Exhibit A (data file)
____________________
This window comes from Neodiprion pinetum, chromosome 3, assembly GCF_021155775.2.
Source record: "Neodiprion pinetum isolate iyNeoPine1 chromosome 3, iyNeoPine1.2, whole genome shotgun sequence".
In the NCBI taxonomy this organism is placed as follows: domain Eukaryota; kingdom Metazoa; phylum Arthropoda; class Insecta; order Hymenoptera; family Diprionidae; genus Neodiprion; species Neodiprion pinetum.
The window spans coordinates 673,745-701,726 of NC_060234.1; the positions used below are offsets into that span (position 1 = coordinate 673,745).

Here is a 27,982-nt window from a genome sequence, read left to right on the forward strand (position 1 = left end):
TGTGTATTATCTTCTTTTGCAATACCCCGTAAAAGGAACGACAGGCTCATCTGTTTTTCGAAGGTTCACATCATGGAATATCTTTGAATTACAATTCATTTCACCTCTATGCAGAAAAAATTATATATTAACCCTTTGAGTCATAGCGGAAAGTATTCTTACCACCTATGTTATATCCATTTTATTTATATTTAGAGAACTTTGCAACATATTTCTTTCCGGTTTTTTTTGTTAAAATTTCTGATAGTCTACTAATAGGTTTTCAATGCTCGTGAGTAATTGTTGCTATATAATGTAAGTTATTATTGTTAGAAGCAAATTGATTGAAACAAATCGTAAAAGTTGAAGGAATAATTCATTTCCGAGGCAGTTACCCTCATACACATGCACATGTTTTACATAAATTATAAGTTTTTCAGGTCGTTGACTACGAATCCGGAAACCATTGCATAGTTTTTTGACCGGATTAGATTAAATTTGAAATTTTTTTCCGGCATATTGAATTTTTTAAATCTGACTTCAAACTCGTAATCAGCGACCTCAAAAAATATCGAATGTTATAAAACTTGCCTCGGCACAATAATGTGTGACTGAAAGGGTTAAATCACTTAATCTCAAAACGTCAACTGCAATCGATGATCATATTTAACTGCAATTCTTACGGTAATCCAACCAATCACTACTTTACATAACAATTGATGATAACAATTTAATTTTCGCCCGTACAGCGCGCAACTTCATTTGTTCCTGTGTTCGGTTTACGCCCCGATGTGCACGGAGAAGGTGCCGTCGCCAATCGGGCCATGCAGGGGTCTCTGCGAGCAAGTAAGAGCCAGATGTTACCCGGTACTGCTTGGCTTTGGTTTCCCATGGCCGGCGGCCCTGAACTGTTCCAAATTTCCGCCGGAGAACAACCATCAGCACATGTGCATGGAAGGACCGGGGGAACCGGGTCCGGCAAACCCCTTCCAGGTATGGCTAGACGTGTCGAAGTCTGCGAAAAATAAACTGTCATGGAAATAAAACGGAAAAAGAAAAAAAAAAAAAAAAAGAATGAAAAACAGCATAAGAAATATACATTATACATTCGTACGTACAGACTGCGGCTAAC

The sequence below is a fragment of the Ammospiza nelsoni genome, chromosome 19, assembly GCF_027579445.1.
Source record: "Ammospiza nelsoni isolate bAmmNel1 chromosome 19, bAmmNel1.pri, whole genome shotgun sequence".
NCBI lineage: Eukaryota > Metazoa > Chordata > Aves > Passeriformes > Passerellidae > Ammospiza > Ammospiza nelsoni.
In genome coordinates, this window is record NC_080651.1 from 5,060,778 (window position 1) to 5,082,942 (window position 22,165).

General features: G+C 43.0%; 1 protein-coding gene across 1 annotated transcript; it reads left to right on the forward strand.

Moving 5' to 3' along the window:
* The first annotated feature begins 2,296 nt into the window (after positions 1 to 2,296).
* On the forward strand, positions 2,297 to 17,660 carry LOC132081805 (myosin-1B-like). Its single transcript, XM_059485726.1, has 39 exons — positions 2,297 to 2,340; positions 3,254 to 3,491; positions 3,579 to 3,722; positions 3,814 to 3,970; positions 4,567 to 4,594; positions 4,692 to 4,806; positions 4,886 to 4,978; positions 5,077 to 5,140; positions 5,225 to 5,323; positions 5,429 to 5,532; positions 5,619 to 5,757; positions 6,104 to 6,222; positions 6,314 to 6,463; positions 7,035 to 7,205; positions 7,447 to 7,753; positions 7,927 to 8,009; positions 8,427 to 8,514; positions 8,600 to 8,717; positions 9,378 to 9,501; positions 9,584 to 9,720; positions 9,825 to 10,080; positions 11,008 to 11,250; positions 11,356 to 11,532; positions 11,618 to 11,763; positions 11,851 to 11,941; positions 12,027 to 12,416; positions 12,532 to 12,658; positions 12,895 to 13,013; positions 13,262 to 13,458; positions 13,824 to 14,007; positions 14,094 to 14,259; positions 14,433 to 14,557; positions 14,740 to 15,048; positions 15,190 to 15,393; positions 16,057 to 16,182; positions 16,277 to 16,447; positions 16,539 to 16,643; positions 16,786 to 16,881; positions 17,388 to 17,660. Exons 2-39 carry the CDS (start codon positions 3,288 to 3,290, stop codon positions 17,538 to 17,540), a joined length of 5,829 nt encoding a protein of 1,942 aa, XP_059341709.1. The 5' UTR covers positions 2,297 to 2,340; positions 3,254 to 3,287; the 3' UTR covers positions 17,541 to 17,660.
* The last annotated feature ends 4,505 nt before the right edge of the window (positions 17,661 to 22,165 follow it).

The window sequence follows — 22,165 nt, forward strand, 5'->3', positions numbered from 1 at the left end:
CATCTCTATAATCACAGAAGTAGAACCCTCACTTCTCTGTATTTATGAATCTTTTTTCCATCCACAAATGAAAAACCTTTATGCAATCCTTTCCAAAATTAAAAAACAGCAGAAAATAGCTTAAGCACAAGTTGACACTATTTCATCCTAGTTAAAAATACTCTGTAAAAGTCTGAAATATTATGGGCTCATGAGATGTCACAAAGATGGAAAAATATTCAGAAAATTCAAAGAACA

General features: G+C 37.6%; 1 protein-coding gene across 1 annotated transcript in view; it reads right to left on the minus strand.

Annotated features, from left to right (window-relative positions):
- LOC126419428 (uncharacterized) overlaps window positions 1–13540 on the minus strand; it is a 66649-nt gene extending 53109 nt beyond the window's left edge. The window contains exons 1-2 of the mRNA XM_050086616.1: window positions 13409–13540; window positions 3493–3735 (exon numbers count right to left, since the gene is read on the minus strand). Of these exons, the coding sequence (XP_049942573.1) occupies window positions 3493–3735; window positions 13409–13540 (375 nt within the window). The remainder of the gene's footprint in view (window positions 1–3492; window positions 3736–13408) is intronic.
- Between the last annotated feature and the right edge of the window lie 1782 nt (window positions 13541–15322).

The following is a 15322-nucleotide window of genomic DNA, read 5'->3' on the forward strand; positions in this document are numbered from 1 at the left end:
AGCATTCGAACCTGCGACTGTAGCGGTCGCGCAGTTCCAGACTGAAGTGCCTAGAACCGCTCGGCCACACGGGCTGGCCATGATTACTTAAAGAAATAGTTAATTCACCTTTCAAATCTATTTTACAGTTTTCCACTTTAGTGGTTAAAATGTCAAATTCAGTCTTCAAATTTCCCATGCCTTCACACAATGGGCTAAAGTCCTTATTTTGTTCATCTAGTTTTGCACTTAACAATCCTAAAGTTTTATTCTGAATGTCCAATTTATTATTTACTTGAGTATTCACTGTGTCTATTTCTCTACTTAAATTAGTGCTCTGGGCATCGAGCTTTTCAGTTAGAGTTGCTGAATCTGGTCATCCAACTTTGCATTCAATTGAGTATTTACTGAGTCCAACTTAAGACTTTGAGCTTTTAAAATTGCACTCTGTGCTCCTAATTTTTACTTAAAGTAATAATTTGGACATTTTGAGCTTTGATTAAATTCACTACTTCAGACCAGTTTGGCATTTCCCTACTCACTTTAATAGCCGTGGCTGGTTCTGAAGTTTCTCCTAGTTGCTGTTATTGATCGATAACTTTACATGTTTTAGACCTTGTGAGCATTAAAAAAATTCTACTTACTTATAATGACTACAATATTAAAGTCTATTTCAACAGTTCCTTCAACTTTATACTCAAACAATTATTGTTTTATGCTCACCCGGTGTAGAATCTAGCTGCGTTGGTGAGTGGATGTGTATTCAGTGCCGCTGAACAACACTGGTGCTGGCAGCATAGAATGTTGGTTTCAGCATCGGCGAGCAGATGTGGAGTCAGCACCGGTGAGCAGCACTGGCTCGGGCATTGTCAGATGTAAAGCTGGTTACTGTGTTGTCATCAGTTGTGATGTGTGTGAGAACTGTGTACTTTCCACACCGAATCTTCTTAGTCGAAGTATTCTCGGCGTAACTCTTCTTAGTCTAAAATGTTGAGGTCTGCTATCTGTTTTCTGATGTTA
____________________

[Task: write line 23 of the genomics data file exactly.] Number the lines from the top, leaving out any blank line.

AGCATTCGAACCTGCGACTGTAGCGGTCGCGCAGTTCCAGACTGAAGTGCCTAGAACCGCTCGGCCACACGGGCTGGCCATGATTACTTAAAGAAATAGTTAATTCACCTTTCAAATCTATTTTACAGTTTTCCACTTTAGTGGTTAAAATGTCAAATTCAGTCTTCAAATTTCCCATGCCTTCACACAATGGGCTAAAGTCCTTATTTTGTTCATCTAGTTTTGCACTTAACAATCCTAAAGTTTTATTCTGAATGTCCAATTTATTATTTACTTGAGTATTCACTGTGTCTATTTCTCTACTTAAATTAGTGCTCTGGGCATCGAGCTTTTCAGTTAGAGTTGCTGAATCTGGTCATCCAACTTTGCATTCAATTGAGTATTTACTGAGTCCAACTTAAGACTTTGAGCTTTTAAAATTGCACTCTGTGCTCCTAATTTTTACTTAAAGTAATAATTTGGACATTTTGAGCTTTGATTAAATTCACTACTTCAGACCAGTTTGGCATTTCCCTACTCACTTTAATAGCCGTGGCTGGTTCTGAAGTTTCTCCTAGTTGCTGTTATTGATCGATAACTTTACATGTTTTAGACCTTGTGAGCATTAAAAAAATTCTACTTACTTATAATGACTACAATATTAAAGTCTATTTCAACAGTTCCTTCAACTTTATACTCAAACAATTATTGTTTTATGCTCACCCGGTGTAGAATCTAGCTGCGTTGGTGAGTGGATGTGTATTCAGTGCCGCTGAACAACACTGGTGCTGGCAGCATAGAATGTTGGTTTCAGCATCGGCGAGCAGATGTGGAGTCAGCACCGGTGAGCAGCACTGGCTCGGGCATTGTCAGATGTAAAGCTGGTTACTGTGTTGTCATCAGTTGTGATGTGTGTGAGAACTGTGTACTTTCCACACCGAATCTTCTTAGTCGAAGTATTCTCGGCGTAACTCTTCTTAGTCTAAAATGTTGAGGTCTGCTATCTGTTTTCTGATGTTA